{¶ 37} Citibank relies upon a recent case from the Supreme Court of Montana, Citibank (South Dakota) N.A. v. Dahlquist (2007), 336 Mont. 100, 152 P.3d 693,  2007 MT 42.   In Dahlquist, the creditor filed a complaint against the debtor, seeking money owed pursuant to a credit card agreement.   Citibank received notice of arbitration from the National Arbitration Counsel (“NAC”), and Citibank responded with a letter stating that it did not agree and would not agree to arbitrate the dispute before NAC.   The agreement between Citibank and the debtor did not list NAC as a potential arbitrator but instead listed AAA, JAMS, or NAF.   Despite Citibank's letter, NAC issued an award for the debtor and against Citibank, which the debtor moved to confirm.   Citibank moved to vacate the award, but not within 90 days as required by Montana's Uniform Arbitration Act, and the debtor argued that Citibank had waived its right to challenge the award.

{¶ 38} In denying the motion to confirm, the district court determined that the debtor's use of NAC violated the arbitration agreement and that the NAC award was accordingly “invalid ab initio,” and “the statutory time limits to challenge the award [were] not triggered.”   The debtor appealed.

{¶ 39} The Supreme Court of Montana determined, “[T]he arbitration agreement at issue, by its terms, is not governed by Montana's arbitration statutes but by the FAA (9 U.S.C. §§ 1-16).”  Dahlquist, 336 Mont. 100, 152 P.3d 693, 2007 MT 42, ¶ 11.   The court noted, “Under the FAA, where parties have not agreed to arbitrate, or where the arbitration does not follow the format provided for in the arbitration agreement, the arbitration award is invalid ab initio.   See MCI Telecommunications Corp. v. Exalon Industries, Inc., 138 F.3d 426, 430 (1st Cir.1998), and Bank of America [v. Dahlquist, 336 Mont. 50, 152 P.3d 718, 2007 MT 32], ¶ 12-13.   In MCI, the First Circuit determined that, for a party to be subject to the FAA's three-month time limitation, a written arbitration agreement must be ‘in effect’ and the party must be ‘bound by [the] conditions' of the agreement.  MCI, 138 F.3d at 430.   One condition that must be followed for an arbitration proceeding to be valid under the FAA is employment of the agreed upon arbitrator.   See 9 U.S.C. § 5 and R.J. O'Brien & Assoc., Inc. v. Pipkin, 64 F.3d 257, 263 (7th Cir.1995) (‘[I]n order to enforce an arbitration award, the arbitrator must be chosen in conformance with the procedure specified in the parties' agreement to arbitrate’).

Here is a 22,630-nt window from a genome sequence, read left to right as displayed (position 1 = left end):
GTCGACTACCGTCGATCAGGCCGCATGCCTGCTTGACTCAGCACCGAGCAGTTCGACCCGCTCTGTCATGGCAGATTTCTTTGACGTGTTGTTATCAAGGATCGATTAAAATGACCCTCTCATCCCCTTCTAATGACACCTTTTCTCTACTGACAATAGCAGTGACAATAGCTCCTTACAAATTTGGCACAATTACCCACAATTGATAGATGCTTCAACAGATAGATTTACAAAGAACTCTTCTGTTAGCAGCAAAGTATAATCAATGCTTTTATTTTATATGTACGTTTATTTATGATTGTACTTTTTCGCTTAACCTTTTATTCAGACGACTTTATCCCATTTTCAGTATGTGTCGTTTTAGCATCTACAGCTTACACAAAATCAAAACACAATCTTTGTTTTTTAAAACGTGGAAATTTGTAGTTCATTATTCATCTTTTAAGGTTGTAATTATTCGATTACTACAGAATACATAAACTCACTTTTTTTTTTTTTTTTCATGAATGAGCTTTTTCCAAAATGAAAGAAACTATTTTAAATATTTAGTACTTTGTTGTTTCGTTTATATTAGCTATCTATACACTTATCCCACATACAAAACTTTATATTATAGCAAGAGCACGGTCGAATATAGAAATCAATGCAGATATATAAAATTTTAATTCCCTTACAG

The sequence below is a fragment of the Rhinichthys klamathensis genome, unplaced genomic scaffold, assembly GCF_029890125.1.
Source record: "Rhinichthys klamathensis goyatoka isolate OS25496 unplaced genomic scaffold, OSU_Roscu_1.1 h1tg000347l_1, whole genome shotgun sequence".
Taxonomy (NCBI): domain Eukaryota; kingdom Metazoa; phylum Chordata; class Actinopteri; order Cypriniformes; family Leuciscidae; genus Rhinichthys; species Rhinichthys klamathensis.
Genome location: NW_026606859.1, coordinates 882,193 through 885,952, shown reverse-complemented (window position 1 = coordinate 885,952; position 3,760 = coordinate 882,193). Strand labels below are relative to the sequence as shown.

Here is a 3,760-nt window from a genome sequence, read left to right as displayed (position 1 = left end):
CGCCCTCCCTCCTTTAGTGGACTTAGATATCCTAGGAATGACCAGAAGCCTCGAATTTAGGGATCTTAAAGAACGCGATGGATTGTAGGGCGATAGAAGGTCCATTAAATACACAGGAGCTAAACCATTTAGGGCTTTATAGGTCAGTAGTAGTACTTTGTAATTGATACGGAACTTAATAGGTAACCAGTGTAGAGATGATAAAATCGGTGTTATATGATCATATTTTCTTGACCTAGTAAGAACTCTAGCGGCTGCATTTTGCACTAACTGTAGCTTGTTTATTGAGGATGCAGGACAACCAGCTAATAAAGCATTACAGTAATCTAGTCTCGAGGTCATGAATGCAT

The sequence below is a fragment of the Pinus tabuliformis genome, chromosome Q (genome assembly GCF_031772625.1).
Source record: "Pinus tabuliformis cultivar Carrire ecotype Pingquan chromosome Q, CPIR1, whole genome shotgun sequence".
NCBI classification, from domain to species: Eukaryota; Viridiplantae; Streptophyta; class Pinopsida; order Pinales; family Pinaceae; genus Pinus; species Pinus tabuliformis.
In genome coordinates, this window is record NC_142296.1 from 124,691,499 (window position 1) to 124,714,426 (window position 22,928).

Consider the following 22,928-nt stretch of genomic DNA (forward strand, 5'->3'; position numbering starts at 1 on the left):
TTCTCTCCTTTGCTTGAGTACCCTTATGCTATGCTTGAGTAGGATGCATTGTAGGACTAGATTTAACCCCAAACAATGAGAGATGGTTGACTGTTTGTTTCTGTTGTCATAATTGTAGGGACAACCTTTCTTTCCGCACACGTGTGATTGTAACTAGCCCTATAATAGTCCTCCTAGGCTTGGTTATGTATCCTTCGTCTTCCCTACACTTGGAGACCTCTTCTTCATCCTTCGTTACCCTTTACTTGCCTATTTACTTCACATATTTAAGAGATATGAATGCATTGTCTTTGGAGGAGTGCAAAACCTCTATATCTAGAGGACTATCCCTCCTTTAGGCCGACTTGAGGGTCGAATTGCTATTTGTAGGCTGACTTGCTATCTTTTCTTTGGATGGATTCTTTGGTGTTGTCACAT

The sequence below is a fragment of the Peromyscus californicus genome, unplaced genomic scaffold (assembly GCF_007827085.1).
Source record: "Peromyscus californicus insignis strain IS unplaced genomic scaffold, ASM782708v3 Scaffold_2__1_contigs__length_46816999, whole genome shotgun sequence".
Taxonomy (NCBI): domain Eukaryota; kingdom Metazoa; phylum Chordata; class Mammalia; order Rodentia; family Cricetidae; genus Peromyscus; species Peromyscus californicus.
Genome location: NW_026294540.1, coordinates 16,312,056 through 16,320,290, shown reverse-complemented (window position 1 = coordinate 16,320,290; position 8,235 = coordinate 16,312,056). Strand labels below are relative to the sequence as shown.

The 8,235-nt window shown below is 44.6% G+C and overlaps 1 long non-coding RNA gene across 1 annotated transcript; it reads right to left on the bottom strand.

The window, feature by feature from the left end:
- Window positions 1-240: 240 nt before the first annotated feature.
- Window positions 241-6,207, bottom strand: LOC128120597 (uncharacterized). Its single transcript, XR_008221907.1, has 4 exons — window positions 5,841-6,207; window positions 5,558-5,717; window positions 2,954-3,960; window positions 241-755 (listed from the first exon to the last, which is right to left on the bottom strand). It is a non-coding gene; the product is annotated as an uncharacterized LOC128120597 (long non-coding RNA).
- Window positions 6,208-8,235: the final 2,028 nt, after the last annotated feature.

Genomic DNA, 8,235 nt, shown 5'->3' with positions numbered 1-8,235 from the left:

{¶ 40} “Here, the arbitration agreement specifically limits the arbitrators that may be used to AAA, JAMS or NAF. Dahlquist, however, did not use one of the three named groups, but unilaterally selected NAC. As Citibank had not agreed to arbitrate the dispute before NAC, and as the agreement specifically calls for AAA, JAMS or NAF to be used, the award is unenforceable, under R.J. O'Brien, because NAC was not chosen in conformance with the arbitration agreement.   Further, the arbitration award was invalid ab initio under MCI, because, while there is a written arbitration agreement, Citibank had not consented to be bound  by NAC, and in fact had notified NAC by letter that it had not agreed and would not agree to arbitrate before NAC. The FAA time limitation was thus not triggered, and Citibank is not bound by the award, even though it failed to challenge it within three months.”  Id. at ¶ 12-13.

{¶ 41} When we initially remanded this matter to the trial court, at issue were the timeliness of Citibank's petition to vacate the arbitration award and the complete lack of evidence in the record to support the trial court's decision.   Based upon the record now before us, which includes the parties' arbitration agreement along with an affidavit that satisfies Civ.R. 56, it is apparent that the Blue Ridge arbitration award is a legal nullity, not subject to the timeliness provisions of either the Federal Arbitration Act or R.C. 2711.13.  Dahlquist, 336 Mont. 100, 152 P.3d 693, 2007 MT 42, citing 9 U.S.C. 5;  MCI, 138 F.3d 426, 430;  R.J. O'Brien & Assoc., 64 F.3d 257;  DeCair v. Nationwide Ins. Co. (June 17, 1988), Lucas App. No. L-87-344, 1988 WL 62985 (“The timeliness provisions of R.C. 2711.13 * * * are not applicable to void judgments”).   Since there is no genuine issue of material fact regarding the validity of the Blue Ridge award, Wood's arguments regarding the timeliness of Citibank's petition to vacate the award lack merit, and Wood's first assignment of error is overruled.

{¶ 42} Wood's second and third assignments of error are as follows: